Qawwali – An Influential form of Sufi Music

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Sufi poetry has been written in many languages depending upon the origin of the poet/poetess like Punjabi, Sindhi, Arabic and mostly Persian. While going through various poems, it was observed that two aspects were kept in mind while writing the poetry: one was that it was written to be sung and the other was written to be read privately as a part of devotional practice.
A lot many musical forms came into existence in the Islamic World, the most popular of all is Qawwali. Other than Qawwali, Kafi, Qaul, Kalbana, Ghazal, Naksh, Gul and Rang were also sung in the praise of Allah in Hindi & Braj Bhasha, Urdu, Sindhi, Arabic and Persian. These musical forms were introduced by Hazrat Ameer Khusrao and were considered as a part of Qawwali form and pattern of singing. Ameer Khusrao was a profound genius and a great musician of 13th century, after becoming the disciple of Nizamuddin Auliya, developed a liking for several forms of Indian Music, which resulted in breaking the old traditions of music and “creating these new musical forms.
In the words quoted in India Today-An Encyclopaedia of Life in Republic ,
“Qawwali as a Sufi musical form was introduced by the Chishti Sufi saints in the Indian Sub-continent. Hazrat Ameer Khusrau Dewan (1253 – 1325 C.E.) is considered as the creator of this unique and flexible Sufi musical form. He wrote in both Persian and medieval Hindi.”
As observed, ‘Qawwali’ is a kind of Group song performed along with claps in different styles and patterns and those who perform it in its traditional style are called ‘Qawwals’. The Indian Encyclopaedia defines it as,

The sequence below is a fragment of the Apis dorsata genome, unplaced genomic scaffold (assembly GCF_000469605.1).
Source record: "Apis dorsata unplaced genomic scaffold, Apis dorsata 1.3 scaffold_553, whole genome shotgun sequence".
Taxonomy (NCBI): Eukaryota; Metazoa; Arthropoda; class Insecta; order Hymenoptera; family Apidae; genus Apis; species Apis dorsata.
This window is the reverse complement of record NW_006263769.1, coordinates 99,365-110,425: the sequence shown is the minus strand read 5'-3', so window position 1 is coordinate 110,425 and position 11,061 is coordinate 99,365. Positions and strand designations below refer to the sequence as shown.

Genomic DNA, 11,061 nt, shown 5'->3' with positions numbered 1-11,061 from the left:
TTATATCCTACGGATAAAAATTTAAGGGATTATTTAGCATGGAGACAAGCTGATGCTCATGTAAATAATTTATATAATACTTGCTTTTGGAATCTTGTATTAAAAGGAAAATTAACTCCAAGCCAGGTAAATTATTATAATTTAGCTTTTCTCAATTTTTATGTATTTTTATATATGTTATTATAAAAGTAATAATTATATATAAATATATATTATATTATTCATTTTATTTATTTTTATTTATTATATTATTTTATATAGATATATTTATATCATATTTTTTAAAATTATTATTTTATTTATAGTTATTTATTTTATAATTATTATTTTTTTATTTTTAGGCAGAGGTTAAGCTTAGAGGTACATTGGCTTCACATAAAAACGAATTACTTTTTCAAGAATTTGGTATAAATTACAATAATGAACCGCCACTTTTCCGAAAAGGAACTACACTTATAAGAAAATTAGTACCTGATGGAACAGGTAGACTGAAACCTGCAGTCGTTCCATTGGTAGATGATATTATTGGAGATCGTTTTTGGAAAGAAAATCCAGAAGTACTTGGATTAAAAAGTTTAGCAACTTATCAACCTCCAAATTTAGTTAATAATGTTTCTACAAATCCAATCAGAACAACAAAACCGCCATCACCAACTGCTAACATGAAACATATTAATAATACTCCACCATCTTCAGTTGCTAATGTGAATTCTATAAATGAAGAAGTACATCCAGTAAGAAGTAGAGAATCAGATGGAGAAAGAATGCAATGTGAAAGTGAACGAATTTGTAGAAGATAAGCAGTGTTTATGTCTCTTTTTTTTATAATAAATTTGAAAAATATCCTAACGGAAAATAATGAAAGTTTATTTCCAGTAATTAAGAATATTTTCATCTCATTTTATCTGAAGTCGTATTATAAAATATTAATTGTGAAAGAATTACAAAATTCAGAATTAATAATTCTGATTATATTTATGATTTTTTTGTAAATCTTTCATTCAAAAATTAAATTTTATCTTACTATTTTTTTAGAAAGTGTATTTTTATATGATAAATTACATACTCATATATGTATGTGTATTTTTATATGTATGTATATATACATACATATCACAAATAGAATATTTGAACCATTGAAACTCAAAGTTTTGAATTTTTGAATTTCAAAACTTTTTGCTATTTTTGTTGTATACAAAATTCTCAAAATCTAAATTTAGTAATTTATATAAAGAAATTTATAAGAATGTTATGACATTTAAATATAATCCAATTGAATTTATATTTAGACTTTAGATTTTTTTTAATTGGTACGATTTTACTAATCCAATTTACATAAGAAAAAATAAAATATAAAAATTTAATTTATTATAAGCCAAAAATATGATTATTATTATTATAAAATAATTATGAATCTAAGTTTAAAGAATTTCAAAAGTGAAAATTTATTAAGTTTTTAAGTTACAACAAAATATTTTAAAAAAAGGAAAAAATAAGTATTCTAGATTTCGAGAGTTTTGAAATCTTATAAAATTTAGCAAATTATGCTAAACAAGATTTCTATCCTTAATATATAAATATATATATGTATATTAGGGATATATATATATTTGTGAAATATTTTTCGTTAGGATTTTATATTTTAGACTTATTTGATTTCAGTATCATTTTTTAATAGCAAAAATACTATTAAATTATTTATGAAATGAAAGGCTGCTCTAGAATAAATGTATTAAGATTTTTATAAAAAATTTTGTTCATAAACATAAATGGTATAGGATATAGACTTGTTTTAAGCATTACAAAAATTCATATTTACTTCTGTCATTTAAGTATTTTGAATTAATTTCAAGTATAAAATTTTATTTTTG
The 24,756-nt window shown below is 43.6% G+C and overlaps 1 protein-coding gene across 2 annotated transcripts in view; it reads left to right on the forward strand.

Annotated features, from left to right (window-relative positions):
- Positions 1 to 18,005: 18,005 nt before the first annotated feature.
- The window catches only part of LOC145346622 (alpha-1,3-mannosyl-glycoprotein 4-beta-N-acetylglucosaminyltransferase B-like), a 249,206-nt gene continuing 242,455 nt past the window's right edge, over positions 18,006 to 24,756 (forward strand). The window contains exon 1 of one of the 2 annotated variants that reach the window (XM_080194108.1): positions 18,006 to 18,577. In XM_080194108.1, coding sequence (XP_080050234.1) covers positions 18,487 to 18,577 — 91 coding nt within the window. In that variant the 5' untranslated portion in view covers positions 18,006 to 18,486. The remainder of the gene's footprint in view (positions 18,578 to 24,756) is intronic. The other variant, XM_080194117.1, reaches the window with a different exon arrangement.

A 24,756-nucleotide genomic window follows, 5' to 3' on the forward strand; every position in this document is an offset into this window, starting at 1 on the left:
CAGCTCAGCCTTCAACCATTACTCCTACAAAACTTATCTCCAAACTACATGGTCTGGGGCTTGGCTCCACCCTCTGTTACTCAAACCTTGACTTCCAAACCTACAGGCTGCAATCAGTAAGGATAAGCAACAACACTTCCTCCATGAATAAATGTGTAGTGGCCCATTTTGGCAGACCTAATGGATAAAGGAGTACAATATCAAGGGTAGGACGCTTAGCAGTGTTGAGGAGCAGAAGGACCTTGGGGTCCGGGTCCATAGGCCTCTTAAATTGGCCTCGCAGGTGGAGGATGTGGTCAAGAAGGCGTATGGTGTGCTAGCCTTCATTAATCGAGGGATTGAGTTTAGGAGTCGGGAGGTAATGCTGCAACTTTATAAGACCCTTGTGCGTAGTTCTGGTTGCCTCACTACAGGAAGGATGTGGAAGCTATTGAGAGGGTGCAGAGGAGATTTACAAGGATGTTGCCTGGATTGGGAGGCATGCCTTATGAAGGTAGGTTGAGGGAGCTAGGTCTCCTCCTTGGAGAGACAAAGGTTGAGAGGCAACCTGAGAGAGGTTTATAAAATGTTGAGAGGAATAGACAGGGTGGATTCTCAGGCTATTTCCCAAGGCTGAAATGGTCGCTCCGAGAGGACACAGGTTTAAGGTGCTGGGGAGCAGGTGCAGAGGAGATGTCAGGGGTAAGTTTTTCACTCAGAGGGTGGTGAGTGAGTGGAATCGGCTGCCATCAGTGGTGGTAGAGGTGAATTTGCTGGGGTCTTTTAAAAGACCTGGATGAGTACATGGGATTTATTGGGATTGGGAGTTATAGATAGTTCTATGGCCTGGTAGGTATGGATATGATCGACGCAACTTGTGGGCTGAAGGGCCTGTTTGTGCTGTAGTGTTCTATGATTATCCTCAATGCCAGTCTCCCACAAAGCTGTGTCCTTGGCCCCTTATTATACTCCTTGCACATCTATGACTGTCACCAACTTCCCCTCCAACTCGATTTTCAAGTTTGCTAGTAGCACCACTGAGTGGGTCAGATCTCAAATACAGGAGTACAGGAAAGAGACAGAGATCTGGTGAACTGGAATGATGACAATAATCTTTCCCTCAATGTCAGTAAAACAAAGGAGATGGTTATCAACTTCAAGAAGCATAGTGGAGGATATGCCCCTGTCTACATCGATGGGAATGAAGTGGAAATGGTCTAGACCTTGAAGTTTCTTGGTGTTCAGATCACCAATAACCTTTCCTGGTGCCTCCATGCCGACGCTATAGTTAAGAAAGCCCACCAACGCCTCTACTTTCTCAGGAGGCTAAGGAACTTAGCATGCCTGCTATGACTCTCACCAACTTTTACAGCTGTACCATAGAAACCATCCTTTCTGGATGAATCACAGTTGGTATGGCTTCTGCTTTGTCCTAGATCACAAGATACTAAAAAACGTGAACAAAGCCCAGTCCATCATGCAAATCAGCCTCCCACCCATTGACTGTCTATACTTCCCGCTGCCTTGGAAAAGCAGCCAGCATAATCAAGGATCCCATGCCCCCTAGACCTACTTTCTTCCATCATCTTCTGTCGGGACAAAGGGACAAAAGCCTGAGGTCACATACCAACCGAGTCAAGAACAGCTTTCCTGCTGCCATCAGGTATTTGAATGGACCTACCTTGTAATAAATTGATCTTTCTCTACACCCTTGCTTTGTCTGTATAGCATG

“Qawwali is a distinctive style of music which originated from “qual” or the mystical sayings of sufi saints.”
Qawwalis mainly consists of mystical poetry in Persian , hindi , urdu ,Punjabi etc. which is sung by professional Qawwals in a fluid style of alternating solo and group passages characterised by repetition and improvisation. The vigorous drum accompaniment on the barrel shaped Dholak is reinforced by hand clapping while the small portable Harmonium usually in the hands of the lead singer, underscores the song melody. A Qawwali song normally begins with an instrumental prelude as the harmonium then an introductory verse is sung as a solo recitative without drum, leading directly into the song proper; a mystical poem set to a strophic tune and performed by the entire group of Qawwals.
A lot of different musical instruments are being used in Qawwali performances today but the traditional Qawwalis which we hear in Dargah still follow the ‘thet dhunein’ in comparison with the popular ones. Qawwali is observed to be a very flexible and vast structure which includes various other musical forms as well (which have been introduced by Hazrat Ameer Khusrao).

The main reason why Sufi music is so popular in the world is that the beautiful amalgamation of poetic expressions along with heart touching compositions by various poets and poetesses relate directly to the life and challenges faced by a common man, thus leaving a deep impact on their heart and soul.
The various forms of Sufi Music cherished and prospered under the saints of Chishti Order. Chishtis were nicknamed as ‘Musicians’ which is only due to this fact that they introduced many musical forms and propagated Sufism through beautiful compositions based on the poetry of saints and poets. The most common and popular Musical form they introduced was called ‘Qawwali’ which is still famous and gaining popularity day by day.

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